GNRH Receptor

GNRH Receptor (gonadotropin-releasing hormone receptor or GNRHR), also known as the luteinizing hormone releasing hormone receptor (LHRHR), is a member of the seven-transmembrane, G-protein coupled receptor (GPCR) family. It is expressed on the surface of pituitary gonadotrope cells as well as lymphocytes,breast, ovary, and prostate.

B0084-081796
Antide
112568-12-4
B0084-056434
Triptorelin pamoate
124508-66-3
B0084-058362
Triptorelin Acetate
140194-24-7
Cetrorelix Acetate
145672-81-7
145781-92-6
Goserelin Acetate
145781-92-6
148029-26-9
Alarelin
148029-26-9
T 98475
199119-18-1
214766-78-6
Degarelix acetate
214766-78-6
AG 045572
263847-55-8
33515-09-2
Gonadorelin
33515-09-2
B0084-066786
Gonadorelin acetate
34973-08-5
53714-56-0
Leuprorelin
53714-56-0
57773-65-6
Deslorelin
57773-65-6
65807-02-5
Goserelin Acetate
65807-02-5
B0084-465310
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74381-53-6

Background


Gonadotropin-releasing hormone (GnRH) was structurally characterized over 40 years ago from porcine and ovine hypothalamic tissues. Since its isolation, it has been biochemically characterized in detail and much is known about the function of each of its 10 amino acids. Almost all GnRH sequences are identical with the exception of variant sequences in the salmon, lamprey and chicken.

GnRH orchestrates reproduction by binding to its high affinity receptor (GnRH-receptor) expressed on the cell surface of gonadotropes in the anterior pituitary gland. Once bound to its receptor, the endocrine message sent from the hypothalamus is decoded resulting in the synthesis and release of LH and FSH from the gonadotropes. The gonadotropins (LH and FSH) in turn promote and sustain gonadal function. Normal reproductive cycles are dependent on timely fluctuations in the pattern of gonadotropin secretions, which are due in part to variations in gonadotropic response to GnRH secretion. These “variations” are mediated through regulation of GnRH receptor gene expression and receptor kinetics. Hence, the concentration and affinity of GnRH receptor present at the cell surface are the principle determinants of the physiologic response to GnRH secretion.

Gonadotropin-releasing hormone receptors are synthesized and expressed by gonadotropes located within the anterior pituitary gland. These are basophilic cells that represent a small percentage (8-15%) of the cell types located within the anterior pituitary gland. The other cell types include the somatotropes, mammotropes, thyrotropes, and corticotropes. The gonadotropes are distributed throughout the anterior pituitary gland nestled in a capillary plexus that demarcates the distal end of the portal vasculature. The portal vasculature originates within the median eminence of the hypothalamus and extends down the pituitary stalk to the anterior pituitary gland.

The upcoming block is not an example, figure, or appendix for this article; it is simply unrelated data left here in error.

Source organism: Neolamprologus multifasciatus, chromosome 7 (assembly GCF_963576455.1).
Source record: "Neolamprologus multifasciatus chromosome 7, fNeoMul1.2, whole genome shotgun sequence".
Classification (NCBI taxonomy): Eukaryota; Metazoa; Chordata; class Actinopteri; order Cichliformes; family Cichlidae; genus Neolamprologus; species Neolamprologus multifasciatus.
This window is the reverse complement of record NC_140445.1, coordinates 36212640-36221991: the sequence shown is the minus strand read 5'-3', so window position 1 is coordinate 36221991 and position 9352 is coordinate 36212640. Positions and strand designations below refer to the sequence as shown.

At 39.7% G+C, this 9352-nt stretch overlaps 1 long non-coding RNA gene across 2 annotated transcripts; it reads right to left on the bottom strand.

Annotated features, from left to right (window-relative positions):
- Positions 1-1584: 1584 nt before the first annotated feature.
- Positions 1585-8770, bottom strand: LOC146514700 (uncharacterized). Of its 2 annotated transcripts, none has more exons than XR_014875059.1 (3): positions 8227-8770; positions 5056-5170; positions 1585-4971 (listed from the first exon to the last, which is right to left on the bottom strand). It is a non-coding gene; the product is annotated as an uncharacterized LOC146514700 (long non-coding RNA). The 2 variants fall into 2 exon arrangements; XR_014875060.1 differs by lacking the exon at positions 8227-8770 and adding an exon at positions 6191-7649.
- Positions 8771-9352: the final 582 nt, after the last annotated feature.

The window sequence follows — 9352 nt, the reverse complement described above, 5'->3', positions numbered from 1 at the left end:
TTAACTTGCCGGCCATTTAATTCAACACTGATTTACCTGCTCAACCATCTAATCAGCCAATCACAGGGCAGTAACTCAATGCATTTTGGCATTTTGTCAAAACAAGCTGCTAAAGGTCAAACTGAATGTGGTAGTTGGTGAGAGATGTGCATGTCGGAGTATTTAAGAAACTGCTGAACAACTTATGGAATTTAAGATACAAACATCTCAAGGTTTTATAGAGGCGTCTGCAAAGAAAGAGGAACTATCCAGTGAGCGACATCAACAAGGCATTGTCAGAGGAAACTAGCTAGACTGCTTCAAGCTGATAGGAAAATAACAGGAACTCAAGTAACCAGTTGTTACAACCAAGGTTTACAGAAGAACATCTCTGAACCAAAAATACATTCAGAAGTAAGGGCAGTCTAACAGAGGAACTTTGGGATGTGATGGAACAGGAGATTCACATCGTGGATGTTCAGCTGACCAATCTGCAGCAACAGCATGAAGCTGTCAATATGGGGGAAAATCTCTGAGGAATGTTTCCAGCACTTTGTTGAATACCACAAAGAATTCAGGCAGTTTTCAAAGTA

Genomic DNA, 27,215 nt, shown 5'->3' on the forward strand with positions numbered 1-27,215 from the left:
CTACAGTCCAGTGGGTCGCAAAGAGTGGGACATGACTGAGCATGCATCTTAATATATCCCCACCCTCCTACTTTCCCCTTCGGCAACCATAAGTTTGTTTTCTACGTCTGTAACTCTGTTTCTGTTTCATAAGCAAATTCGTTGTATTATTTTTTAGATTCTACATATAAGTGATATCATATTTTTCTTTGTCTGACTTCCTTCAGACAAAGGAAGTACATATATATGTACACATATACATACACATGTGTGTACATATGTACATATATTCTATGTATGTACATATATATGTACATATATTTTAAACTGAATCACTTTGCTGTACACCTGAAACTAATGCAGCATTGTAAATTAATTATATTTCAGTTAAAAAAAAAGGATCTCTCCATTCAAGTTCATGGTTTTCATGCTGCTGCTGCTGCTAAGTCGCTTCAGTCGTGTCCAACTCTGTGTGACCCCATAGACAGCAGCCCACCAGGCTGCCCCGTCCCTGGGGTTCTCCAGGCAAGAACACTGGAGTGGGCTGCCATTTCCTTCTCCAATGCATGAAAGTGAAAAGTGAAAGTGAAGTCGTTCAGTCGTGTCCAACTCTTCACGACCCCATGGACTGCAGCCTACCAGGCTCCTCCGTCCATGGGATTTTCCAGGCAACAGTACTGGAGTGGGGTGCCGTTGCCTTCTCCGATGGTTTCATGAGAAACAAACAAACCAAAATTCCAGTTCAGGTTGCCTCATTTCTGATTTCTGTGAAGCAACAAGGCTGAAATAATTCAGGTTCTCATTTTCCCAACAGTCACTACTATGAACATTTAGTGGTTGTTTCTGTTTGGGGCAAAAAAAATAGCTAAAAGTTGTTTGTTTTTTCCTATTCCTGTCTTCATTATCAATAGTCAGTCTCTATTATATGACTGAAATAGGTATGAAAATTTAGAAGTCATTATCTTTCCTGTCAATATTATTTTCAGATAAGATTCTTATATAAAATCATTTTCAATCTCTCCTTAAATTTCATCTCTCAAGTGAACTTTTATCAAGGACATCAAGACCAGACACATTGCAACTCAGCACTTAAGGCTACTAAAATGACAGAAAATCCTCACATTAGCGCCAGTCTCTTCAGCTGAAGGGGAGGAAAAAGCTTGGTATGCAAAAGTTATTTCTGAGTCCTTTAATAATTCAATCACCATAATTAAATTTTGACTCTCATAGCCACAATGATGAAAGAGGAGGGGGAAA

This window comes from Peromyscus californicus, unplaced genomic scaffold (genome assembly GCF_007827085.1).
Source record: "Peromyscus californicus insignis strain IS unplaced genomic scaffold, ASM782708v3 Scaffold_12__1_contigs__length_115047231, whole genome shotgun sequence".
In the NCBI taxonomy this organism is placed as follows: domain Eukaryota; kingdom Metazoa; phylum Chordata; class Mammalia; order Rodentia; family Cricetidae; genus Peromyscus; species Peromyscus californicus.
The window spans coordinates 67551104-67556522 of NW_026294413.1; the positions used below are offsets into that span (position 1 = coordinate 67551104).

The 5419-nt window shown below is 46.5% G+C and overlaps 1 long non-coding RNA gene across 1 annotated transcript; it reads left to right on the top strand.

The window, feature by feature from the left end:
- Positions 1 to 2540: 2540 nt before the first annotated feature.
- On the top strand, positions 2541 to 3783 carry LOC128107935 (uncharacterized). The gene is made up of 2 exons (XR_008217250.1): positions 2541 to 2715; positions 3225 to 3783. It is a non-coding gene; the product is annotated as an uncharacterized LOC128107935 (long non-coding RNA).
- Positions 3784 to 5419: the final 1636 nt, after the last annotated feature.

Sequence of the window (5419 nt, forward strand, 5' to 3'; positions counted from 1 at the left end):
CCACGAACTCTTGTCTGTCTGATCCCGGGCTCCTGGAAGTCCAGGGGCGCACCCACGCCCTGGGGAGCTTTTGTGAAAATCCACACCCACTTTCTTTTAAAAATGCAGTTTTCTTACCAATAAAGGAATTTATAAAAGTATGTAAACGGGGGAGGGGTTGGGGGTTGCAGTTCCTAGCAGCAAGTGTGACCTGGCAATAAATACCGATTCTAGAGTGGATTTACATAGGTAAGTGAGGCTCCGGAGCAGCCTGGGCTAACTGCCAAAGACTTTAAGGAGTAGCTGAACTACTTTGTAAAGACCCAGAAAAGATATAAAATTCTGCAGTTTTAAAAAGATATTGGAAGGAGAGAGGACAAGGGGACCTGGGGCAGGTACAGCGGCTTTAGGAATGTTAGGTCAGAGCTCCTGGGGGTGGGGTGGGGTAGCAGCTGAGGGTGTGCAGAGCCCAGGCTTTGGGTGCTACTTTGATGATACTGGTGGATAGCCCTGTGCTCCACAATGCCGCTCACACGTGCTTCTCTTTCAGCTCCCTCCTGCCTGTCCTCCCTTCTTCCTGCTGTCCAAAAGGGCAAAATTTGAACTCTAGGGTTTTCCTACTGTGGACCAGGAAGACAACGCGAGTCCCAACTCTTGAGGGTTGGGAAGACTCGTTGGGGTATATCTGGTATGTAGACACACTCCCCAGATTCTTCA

Gonadotropes have a single class of high-affinity binding sites for GnRH on their plasma membranes. Receptors number varies over the estrous cycle in direct response to gonadal steroids and hypothalamic GnRH. Additionally, increases in GnRH receptor number correspond to increases in receptor mRNA, suggesting control at the transcriptional level.

Estradiol increases the number of receptors and this increase is evidenced during the periovulatory period. This increase has been reported for many species, including sheep, mice, and cattle. Estradiol increases both the frequency and amplitude of GnRH pulses during the follicular phase. Conversely, high levels of progesterone during the luteal phase decrease the frequency of GnRH pulses which results in a decreased receptor number. Other gonadal hormones also function to regulate the GnRH receptor. In rats, receptor synthesis is increased by activin A while inhibin decreases receptor number but doesn’t affect synthesis of new receptor.

Commonly, ligands will regulate their own receptor and the GnRH receptor is not different in this respect. Continuous delivery of GnRH to ovariectomized ewes results in a dramatic decrease in receptor number. Delivery in a manner which mimics the physiological pulsatile pattern results in an increase in receptor number. The GnRH receptor is unusual in that it is up- or down-regulated by GnRH depending on the duration and level of GnRH exposure. The increase in receptor number requires both protein and RNA synthesis while down-regulation does not. The effect of a complete absence of GnRH is evidenced in a strain of mice that have a mutation in their gene for GnRH. These mice have absolutely no circulating levels of LH or FSH and, hence, no gonadal function.

Thus, GnRH receptor numbers vary dramatically over the course of the estrous cycle. In the rat, the highest levels are observed between metestrus and early proestrus with levels declining rapidly during the preovulatory LH surge. GnRH receptor mRNA has also been shown to fluctuate throughout the cycle and reach a maximum level on the afternoon of proertrus. This fluctuation in receptor number can be duplicated in cultured gonadotrope cells. Cultures incubated with levels of progesterone comparable to those found midcycle, demonstrate approximately 500 plasma membrane receptors per cell while exposure to estradiol greatly increases receptor number to 15,000 to 20,000 per cell.

References:

McCallum, J. M. (2002). Immunological detection of extra-pituitary gonadotropin-releasing hormone receptors.

Porter, M. B. (2002). The equine GnRH receptor: A study in receptor structure, function, and physiologic behavior.